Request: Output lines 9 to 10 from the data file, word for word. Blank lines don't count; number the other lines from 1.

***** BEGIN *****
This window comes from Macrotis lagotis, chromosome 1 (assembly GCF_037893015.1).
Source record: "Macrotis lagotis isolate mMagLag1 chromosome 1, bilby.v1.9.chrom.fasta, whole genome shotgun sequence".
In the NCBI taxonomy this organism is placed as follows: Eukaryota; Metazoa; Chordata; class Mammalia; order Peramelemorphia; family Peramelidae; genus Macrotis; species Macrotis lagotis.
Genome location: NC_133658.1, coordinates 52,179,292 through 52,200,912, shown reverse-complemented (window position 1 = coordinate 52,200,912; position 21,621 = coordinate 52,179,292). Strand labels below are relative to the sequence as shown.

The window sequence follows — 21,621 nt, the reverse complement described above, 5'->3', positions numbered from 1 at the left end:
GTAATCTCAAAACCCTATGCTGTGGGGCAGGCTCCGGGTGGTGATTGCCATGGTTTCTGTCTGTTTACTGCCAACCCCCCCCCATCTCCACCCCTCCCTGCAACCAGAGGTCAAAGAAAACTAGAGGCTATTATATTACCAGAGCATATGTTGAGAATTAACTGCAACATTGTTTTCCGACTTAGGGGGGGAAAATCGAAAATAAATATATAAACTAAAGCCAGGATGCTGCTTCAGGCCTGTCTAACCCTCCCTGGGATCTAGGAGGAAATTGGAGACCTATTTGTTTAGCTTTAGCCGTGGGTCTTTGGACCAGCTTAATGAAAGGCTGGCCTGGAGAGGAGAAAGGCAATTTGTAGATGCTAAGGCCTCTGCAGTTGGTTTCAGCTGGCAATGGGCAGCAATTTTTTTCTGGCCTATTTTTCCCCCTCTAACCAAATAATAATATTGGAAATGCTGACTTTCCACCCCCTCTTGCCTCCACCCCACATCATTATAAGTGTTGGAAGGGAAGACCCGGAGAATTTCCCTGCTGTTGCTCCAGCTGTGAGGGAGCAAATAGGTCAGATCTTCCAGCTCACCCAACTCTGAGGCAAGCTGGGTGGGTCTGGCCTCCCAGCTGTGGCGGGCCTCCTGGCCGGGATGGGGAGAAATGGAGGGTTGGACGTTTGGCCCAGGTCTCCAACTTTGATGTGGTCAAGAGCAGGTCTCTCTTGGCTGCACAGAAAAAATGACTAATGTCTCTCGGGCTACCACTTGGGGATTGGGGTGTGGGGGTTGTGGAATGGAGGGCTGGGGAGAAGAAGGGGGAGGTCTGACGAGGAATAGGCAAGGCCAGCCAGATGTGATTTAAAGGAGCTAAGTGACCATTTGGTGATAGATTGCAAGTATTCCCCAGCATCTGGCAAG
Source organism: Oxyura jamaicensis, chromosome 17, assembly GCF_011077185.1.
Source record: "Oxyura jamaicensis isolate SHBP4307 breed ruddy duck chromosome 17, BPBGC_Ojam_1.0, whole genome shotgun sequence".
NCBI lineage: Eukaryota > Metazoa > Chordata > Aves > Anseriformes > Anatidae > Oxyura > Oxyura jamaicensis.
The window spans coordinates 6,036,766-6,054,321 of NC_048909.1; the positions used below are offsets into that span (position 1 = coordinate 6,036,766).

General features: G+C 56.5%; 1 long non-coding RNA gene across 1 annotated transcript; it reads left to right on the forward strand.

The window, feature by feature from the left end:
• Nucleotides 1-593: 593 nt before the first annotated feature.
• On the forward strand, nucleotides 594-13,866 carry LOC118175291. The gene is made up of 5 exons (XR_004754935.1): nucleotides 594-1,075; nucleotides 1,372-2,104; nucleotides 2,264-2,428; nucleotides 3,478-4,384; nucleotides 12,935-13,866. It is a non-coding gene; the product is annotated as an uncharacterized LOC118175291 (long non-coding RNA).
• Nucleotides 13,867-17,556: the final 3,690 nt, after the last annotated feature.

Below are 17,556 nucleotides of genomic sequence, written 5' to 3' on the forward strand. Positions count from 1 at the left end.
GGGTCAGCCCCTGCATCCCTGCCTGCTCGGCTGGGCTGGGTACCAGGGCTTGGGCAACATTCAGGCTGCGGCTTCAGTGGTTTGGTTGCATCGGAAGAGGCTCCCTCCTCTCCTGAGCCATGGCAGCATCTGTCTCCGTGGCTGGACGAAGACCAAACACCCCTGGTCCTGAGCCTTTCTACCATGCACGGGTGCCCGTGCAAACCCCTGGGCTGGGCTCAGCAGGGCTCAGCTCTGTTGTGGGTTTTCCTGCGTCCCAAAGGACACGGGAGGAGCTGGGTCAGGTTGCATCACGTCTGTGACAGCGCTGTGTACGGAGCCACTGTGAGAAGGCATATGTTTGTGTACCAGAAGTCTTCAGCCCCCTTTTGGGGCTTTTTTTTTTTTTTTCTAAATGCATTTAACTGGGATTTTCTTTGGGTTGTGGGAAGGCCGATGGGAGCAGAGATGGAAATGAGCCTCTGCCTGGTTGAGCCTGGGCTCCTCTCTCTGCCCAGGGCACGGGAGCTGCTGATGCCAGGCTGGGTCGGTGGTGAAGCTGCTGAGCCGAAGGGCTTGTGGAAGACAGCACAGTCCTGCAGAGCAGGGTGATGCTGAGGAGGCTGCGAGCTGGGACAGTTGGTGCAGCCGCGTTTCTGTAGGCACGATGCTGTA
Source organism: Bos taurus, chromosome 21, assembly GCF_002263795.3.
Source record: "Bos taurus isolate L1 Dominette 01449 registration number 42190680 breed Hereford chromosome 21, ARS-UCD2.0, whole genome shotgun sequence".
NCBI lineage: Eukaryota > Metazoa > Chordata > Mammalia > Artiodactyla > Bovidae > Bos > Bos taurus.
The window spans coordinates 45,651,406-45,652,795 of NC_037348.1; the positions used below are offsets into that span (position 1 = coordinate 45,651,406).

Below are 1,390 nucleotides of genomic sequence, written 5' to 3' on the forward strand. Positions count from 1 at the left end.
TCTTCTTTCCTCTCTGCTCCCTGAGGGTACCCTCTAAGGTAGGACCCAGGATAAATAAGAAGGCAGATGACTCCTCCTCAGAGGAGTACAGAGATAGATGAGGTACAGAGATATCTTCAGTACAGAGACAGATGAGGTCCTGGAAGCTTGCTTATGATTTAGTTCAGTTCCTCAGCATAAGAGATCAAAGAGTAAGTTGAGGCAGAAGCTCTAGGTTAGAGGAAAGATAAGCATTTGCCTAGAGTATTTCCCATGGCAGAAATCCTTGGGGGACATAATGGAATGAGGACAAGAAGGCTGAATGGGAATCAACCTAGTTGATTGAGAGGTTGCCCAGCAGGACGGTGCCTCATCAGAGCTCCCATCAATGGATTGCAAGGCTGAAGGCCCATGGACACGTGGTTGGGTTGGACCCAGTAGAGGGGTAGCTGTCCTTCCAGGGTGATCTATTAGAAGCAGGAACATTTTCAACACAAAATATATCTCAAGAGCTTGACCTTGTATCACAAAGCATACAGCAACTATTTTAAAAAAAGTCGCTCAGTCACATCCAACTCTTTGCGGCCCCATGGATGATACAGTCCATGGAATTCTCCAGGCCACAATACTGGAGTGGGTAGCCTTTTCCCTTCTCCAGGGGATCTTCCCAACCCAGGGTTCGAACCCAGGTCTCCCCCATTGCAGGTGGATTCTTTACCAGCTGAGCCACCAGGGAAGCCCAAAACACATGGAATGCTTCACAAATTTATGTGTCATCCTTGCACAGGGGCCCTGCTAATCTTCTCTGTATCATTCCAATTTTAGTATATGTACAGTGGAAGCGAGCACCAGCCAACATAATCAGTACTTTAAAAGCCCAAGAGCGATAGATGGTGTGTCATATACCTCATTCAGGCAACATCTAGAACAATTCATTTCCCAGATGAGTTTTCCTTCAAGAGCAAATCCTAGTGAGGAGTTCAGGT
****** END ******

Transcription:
NCBI lineage: Eukaryota > Metazoa > Chordata > Aves > Anseriformes > Anatidae > Oxyura > Oxyura jamaicensis.
The window spans coordinates 6,036,766-6,054,321 of NC_048909.1; the positions used below are offsets into that span (position 1 = coordinate 6,036,766).